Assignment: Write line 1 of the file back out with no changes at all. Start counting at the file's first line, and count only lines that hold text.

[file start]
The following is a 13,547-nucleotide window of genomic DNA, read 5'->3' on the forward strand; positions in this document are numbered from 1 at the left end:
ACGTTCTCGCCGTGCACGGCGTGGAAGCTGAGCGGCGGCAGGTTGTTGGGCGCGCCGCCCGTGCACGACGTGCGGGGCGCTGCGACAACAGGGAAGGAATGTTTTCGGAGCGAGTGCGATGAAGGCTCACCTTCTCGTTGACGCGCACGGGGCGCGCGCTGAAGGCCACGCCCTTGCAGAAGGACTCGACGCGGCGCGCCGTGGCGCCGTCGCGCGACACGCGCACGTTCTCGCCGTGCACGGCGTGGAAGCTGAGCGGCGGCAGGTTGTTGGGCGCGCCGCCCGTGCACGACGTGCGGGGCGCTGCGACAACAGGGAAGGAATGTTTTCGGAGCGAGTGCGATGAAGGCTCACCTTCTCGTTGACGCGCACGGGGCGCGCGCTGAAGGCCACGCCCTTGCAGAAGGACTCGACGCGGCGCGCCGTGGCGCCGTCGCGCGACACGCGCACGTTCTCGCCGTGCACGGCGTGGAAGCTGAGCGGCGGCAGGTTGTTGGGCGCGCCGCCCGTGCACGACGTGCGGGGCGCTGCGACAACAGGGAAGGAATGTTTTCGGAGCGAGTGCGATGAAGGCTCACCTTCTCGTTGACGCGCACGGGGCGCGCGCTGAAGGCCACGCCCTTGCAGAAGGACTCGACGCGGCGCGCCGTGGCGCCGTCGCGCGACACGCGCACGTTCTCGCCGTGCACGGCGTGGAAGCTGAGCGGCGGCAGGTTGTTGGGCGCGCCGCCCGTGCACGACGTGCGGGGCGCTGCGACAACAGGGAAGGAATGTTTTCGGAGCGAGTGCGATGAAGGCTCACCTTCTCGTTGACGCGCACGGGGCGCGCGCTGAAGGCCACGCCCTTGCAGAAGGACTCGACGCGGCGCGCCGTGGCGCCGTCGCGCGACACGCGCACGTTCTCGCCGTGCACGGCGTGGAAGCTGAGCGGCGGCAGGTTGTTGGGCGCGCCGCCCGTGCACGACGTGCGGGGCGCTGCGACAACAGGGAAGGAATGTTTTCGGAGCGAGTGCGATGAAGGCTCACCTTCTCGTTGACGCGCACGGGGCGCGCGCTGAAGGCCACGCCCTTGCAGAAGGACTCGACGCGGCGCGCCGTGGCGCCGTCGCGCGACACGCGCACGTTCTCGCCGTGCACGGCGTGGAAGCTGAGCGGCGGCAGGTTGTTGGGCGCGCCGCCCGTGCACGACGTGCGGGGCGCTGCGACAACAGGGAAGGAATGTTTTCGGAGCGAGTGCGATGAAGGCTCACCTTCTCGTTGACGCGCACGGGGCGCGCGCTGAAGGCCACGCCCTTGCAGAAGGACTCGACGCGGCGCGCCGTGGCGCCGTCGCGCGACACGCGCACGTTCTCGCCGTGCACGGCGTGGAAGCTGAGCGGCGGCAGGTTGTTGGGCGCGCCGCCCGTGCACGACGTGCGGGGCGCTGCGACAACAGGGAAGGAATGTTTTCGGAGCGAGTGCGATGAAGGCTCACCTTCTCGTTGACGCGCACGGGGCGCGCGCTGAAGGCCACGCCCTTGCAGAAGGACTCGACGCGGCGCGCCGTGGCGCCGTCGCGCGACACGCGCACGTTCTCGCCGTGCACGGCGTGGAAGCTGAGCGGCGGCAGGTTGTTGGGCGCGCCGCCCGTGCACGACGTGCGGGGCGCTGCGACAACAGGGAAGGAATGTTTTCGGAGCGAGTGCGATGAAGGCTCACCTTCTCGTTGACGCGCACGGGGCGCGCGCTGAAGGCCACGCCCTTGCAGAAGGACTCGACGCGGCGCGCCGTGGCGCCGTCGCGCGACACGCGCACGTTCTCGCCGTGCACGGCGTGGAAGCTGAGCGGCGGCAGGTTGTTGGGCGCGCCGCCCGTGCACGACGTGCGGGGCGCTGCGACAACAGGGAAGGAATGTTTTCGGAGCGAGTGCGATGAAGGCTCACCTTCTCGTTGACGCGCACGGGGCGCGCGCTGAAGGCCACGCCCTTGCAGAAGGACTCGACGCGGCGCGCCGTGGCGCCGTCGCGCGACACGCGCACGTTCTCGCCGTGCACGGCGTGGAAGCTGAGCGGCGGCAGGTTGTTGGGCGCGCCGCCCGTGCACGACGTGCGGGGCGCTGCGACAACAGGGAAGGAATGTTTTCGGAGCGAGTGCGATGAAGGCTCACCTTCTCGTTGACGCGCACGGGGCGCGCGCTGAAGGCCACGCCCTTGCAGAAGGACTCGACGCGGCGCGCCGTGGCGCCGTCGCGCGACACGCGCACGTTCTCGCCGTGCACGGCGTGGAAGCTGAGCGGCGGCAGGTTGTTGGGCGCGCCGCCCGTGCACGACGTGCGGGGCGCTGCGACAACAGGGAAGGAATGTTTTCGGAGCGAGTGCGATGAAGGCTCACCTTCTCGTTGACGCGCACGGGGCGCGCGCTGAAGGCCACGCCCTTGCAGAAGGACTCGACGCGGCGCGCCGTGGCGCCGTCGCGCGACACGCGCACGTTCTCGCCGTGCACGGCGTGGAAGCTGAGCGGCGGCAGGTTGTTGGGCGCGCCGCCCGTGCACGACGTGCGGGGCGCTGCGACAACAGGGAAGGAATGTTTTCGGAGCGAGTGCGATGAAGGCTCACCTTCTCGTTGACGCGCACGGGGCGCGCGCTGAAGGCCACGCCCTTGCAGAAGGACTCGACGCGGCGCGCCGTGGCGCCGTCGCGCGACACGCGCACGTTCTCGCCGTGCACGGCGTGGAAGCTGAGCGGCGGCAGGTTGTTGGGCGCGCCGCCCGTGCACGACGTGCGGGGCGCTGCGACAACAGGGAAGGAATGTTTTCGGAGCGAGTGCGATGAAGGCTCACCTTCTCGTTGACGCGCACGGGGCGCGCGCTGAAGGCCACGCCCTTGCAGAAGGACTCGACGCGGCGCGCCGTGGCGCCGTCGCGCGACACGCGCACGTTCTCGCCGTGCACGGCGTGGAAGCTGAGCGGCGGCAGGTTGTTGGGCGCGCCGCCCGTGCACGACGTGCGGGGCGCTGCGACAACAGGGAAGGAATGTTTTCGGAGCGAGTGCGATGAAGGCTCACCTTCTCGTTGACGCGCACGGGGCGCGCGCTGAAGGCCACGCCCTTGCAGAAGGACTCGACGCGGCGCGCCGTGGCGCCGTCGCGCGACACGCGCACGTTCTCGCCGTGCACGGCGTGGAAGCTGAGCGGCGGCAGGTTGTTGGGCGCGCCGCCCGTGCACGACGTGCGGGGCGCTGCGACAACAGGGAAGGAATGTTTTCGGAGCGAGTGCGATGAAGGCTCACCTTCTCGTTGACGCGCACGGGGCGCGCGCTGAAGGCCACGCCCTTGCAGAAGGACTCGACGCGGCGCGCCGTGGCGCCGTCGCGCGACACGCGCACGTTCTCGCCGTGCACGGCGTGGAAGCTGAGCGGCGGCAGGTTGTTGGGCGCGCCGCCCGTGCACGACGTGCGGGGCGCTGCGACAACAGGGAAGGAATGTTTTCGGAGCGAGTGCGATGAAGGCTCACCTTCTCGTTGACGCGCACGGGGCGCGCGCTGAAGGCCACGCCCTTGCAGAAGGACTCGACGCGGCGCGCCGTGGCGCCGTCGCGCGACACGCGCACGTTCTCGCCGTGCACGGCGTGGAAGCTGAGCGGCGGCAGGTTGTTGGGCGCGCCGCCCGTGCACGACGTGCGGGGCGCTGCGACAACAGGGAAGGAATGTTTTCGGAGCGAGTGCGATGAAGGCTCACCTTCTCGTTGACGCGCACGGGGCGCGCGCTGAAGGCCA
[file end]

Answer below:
The following is a 13,547-nucleotide window of genomic DNA, read 5'->3' on the forward strand; positions in this document are numbered from 1 at the left end: